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The Pope is protected by armed guards & gun-mounted trucks on Iraq tour as he prays for peace in war-torn country

POPE Francis is being protected by armed guards and a huge security entourage – including gun-mounted trucks – in Iraq as he visits sites and prays for peace in the war-torn nation.

The 84-year-old arrived in country today for a four-day trip – defying fears over security risks and the country’s spiralling Covid infection rate.

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The Pope has arrived in Iraq for a four-day trip despite security and Covid fearsCredit: Reuters
Armed soldiers pitured patrolling during the Pope's arrival

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Armed soldiers pitured patrolling during the Pope’s arrivalCredit: AP:Associated Press
Trucks with guns on top have been protecting the Pope in Baghdad

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Trucks with guns on top have been protecting the Pope in BaghdadCredit: AP:Associated Press
Soldiers pictured on top of a roof during the Pope's visit to Our Lady of Salvation church

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Soldiers pictured on top of a roof during the Pope’s visit to Our Lady of Salvation churchCredit: Reuters
Security forces standing guard in Iraq during the Pope's visit

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Security forces standing guard in Iraq during the Pope’s visitCredit: AP:Associated Press
Security has been ramped up amid the Pope's visit

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Security has been ramped up amid the Pope’s visitCredit: Reuters

The historic tour is the first time a pontiff has visited Iraq, with the Pope saying he was coming as a “pilgrim of peace”.

The Pope has been surrounded by armed guards since arriving in the country amid security fears.

Iraq has deployed thousands of additional security personnel to protect the Pope during his visit – which comes after a spate of rocket and suicide bomb attacks raised concerns for his safety.

Cops on motorbikes, armed guards and truck with guns on top have been pictured in Baghdad today as the Pope makes his way around.

Soldiers were even spotted atop a roof as he visited a church in the city this afternoon, the site of the worst ever single massacre of Iraqi Christians.

It is reported threats to blow up the Pope have been scrawled on the walls of the building in Iraq.

Police are believed to have secured the area and are reviewing CCTV footage to identify assailants.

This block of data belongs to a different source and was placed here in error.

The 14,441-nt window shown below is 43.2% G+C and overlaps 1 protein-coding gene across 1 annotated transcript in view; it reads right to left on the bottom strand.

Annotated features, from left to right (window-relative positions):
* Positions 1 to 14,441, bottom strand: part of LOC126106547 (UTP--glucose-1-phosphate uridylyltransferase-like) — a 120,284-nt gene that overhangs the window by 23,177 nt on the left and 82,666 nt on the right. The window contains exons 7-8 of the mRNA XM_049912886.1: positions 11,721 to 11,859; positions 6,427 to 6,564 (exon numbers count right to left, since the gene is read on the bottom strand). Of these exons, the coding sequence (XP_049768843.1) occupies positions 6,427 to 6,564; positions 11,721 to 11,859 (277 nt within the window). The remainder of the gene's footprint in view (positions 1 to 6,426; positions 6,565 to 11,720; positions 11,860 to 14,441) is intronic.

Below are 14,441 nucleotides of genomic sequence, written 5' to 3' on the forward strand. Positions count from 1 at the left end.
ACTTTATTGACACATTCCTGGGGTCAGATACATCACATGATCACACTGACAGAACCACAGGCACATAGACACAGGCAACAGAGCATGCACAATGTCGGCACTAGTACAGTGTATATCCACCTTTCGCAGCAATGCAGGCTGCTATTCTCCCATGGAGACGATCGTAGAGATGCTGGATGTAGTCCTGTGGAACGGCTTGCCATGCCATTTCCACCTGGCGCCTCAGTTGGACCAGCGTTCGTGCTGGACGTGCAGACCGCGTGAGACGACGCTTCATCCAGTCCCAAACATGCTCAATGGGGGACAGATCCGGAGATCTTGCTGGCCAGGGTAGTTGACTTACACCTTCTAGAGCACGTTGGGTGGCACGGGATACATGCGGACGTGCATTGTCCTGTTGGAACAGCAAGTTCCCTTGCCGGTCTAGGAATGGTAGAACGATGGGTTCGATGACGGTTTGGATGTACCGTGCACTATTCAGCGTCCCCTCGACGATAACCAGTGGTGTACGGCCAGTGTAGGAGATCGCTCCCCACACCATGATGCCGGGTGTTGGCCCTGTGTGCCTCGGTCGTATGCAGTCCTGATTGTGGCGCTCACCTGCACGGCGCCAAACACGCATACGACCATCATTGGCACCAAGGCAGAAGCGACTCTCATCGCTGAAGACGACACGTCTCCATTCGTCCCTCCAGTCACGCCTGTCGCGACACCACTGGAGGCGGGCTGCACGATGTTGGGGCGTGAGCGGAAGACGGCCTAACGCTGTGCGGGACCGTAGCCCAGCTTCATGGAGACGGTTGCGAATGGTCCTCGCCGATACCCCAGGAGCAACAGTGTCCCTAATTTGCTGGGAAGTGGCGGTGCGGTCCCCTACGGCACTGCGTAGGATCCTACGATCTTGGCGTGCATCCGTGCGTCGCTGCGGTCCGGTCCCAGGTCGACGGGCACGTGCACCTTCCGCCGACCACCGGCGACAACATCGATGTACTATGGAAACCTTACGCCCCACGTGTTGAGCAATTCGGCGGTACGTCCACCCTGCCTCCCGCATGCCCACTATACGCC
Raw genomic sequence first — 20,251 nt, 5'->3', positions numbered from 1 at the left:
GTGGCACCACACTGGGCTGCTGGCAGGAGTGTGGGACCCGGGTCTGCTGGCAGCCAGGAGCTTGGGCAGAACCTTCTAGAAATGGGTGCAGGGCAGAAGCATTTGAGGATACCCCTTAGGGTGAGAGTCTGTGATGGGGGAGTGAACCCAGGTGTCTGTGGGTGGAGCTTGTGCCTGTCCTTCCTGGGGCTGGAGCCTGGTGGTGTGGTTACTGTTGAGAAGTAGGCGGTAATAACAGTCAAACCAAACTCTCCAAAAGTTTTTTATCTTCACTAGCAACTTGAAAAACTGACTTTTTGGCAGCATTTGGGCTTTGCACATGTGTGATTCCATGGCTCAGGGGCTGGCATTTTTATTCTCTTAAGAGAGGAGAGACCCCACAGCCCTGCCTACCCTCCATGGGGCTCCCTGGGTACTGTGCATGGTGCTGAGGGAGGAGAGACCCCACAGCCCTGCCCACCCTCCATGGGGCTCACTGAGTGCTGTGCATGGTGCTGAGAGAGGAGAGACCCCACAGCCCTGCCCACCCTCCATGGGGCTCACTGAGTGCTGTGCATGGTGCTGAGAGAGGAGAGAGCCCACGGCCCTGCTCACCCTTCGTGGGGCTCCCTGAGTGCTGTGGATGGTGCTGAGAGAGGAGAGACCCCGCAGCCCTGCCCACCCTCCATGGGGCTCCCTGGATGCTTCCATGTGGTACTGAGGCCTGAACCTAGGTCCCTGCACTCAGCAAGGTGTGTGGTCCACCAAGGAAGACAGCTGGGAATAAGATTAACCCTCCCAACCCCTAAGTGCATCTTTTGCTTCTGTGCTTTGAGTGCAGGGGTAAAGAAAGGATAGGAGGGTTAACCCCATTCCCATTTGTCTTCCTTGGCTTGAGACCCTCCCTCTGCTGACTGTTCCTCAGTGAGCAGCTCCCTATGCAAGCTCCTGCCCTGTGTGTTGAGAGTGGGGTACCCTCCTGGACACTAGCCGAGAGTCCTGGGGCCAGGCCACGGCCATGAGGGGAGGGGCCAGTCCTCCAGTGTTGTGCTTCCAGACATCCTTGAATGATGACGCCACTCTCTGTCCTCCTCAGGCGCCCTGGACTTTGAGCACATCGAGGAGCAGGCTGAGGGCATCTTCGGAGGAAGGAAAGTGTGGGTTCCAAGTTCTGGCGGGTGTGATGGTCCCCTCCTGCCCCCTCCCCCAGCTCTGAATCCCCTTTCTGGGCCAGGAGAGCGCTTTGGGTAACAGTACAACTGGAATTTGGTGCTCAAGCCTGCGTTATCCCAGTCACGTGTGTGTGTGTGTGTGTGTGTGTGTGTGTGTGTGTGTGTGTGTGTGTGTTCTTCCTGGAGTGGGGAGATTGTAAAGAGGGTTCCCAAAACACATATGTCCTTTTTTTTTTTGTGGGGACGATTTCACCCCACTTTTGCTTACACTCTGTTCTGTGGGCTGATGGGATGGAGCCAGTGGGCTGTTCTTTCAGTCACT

Iraq’s security has improved since the defeat of Islamic State in 2017, but the country continues to be a theatre for global and regional score-settling, especially a bitter US-Iran rivalry that has played out on Iraqi soil.

Armed security guards have been deployed to protetthe Pope

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Armed security guards have been deployed to protetthe PopeCredit: AP:Associated Press
Police have been patrolling Baghdad on motorbikes today after the Pope arrived

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Police have been patrolling Baghdad on motorbikes today after the Pope arrivedCredit: EPA
A welcome ceremony was held following the Pope's arrival at Baghdad International Airport

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A welcome ceremony was held following the Pope’s arrival at Baghdad International AirportCredit: Alamy Live News
Iraqi Prime Minister Mustafa Al-Kadhimi welcomes Pope Francis to start his tour

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Iraqi Prime Minister Mustafa Al-Kadhimi welcomes Pope Francis to start his tourCredit: Reuters
Pope Francis is being flanked by security guards as he visits sites in Iraq

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Pope Francis is being flanked by security guards as he visits sites in IraqCredit: Vatican Media
The Pope is visitng different sites in the war-torn country

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The Pope is visitng different sites in the war-torn countryCredit: EPA

The Pope is making the trip to reassure Iraq’s dwindling Christian community, and he will also reach out to Shi’ite Muslims when he meets Iraq’s top cleric, Grand Ayatollah Ali Sistani.

Pope Francis has felt duty-bound to make the “emblematic” visit – his first international trip since the pandemic began – because the country had suffered so much for so long.

This afternoon, he tweeted: “I come as a penitent, asking forgiveness from Heaven and our brothers for so much destruction and cruelty; a pilgrim of peace, in the name of Christ, Prince of Peace.

“How we have prayed, in these years, for peace in #Iraq! God always listens. It is up to us to walk His paths.”

He has insisted on making the trip despite a “highly-infectious” coronavirus variant ravaging the country.

Infectious disease experts previously expressed concerns over the trip, given a sharp rise in cases in Iraq and its fragile healthcare system.